10 Education Entrepreneurs Offer Advice To New Founders in 2024

Conversations with leaders of an array of educational models yields some inspiring advice for emerging entrepreneurs eyeing launches in the new year.

Lizette Valles, a former teacher and school librarian who went on to found Los Angeles’ Ellemercito Academy in 2021. (Kerry McDonald)

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With parents continuing to seek more personalized education options for their children, and education choice policies expanding in many states to enable funding to follow students, 2024 could be an ideal time to launch a new school or learning model.

In my semi-weekly LiberatED Podcast, I interview the everyday entrepreneurs who are creating affordable, innovative schools and learning spaces all across the U.S. I reached out to 10 entrepreneurs who recently appeared on the show to see what encouragement or advice they would offer to aspiring founders. Each of their programs is distinct, representing an assortment of educational models and methods; but they share a common commitment to building individualized, low-cost learning solutions that provide an increasingly accessible alternative to traditional schooling.

If you have been feeling the tug toward educational entrepreneurship, the following insights from these 10 founders may be just the nudge you need to take your own enterprising leap this year:

1. Listen to Families: “Network and learn from families within your community. Build your model in a way that meets needs while also staying true to your vision. Lastly, tap into others who have had success in breaking educational barriers. We are out here to support you and watch you thrive!” (Mercedes Grant is a former public school teacher and founder of Path of Life Learning, a K-8 microschool in Yorktown, Virginia. She launched her program this fall with over 30 learners and a long waiting list)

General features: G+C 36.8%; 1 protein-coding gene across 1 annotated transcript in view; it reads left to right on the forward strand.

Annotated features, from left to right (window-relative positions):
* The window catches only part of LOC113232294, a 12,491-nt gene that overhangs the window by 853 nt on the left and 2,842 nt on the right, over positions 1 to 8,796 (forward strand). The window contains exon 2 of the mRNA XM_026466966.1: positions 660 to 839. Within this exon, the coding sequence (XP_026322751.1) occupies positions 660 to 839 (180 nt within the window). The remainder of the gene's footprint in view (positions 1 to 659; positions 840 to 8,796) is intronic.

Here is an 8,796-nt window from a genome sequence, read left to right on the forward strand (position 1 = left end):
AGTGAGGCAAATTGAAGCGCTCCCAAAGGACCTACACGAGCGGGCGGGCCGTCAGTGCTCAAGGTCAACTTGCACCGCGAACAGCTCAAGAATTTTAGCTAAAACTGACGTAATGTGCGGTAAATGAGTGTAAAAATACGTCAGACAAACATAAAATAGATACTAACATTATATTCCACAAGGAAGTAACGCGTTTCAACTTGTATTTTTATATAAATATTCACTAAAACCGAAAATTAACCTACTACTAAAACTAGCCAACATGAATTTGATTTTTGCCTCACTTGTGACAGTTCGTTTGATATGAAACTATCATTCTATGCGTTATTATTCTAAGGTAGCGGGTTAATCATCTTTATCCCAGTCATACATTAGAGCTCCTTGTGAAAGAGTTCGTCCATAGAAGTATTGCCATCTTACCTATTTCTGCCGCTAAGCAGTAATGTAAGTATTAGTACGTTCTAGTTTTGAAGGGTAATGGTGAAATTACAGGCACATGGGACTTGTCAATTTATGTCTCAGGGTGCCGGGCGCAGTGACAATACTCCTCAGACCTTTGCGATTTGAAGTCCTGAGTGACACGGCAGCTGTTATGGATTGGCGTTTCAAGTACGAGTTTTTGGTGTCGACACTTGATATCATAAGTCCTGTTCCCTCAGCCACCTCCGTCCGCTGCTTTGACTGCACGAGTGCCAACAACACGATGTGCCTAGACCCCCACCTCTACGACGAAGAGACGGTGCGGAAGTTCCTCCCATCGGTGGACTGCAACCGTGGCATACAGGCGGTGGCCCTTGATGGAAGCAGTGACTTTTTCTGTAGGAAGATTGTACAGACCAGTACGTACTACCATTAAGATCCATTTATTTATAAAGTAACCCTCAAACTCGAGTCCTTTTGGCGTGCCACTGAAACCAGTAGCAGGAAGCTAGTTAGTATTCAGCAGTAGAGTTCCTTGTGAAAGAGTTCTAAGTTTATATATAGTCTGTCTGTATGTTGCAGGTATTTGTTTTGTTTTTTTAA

2. See Beyond the Existing System: “If you've spent any time working in the traditional school system, you've seen it fail students simply for not fitting into the required boxes. Consider your values, be bold, separate yourself from that system, and build a new box for some of those young people.” (Josh Pickel is a former public school teacher and founder of Canton Learning Collaborative, a full-time self-directed learning center for teens in Canton, Illinois)

3. Don’t Ignore Your Instincts: “If you are hearing a voice inside telling you to open a school, whether it’s a whisper or a scream, please listen to it! That voice is the sound of little humans begging for something different; that makes more sense; that prepares them for life (and lets them enjoy it)! They need you — now more than ever. It might not be easy, but it’s worth it! So get to it. I’ll be cheering you on.” (Heather DiNino is a former public school teacher and founder of Elements Academy, a learner-directed PreK-12 microschool in Braintree, Massachusetts)

Students craft at Ellemercito Academy in Los Angeles (Kerry McDonald)

4. Break the Mold — It Might Be Scary But Will Be So Much More Fulfilling: “There will be days that feel as though this is an experiment and the temptation to return to the status quo is real. That former place may not have been fulfilling, but at the very least, it was more predictable. On days like that, don’t give in. The work you will embark on is breaking generational cycles, and you are a trailblazer in your own right. You will guide, mentor, inspire, learn, unlearn, adventure, discover, and transform the way education is experienced. You will connect and move past your fears, inspiring the next generation of world changers to dream big and take action. You won't settle for standardized ways of being and will never ‘fit the mold.’ You were never meant to and that is what makes what you're doing worth it! You have a vision that our kids need. You have a vision that our world needs. Run with it! I’m cheering you on and so are the many other founders who wake up each day knowing that this community belongs to all who are daring enough to dive in!” (Lizette Valles is a former teacher and school librarian who founded Ellemercito Academy in Los Angeles, California in 2021. It is an experiential, learner-centered microschool embracing holistic, trauma-informed educational practices)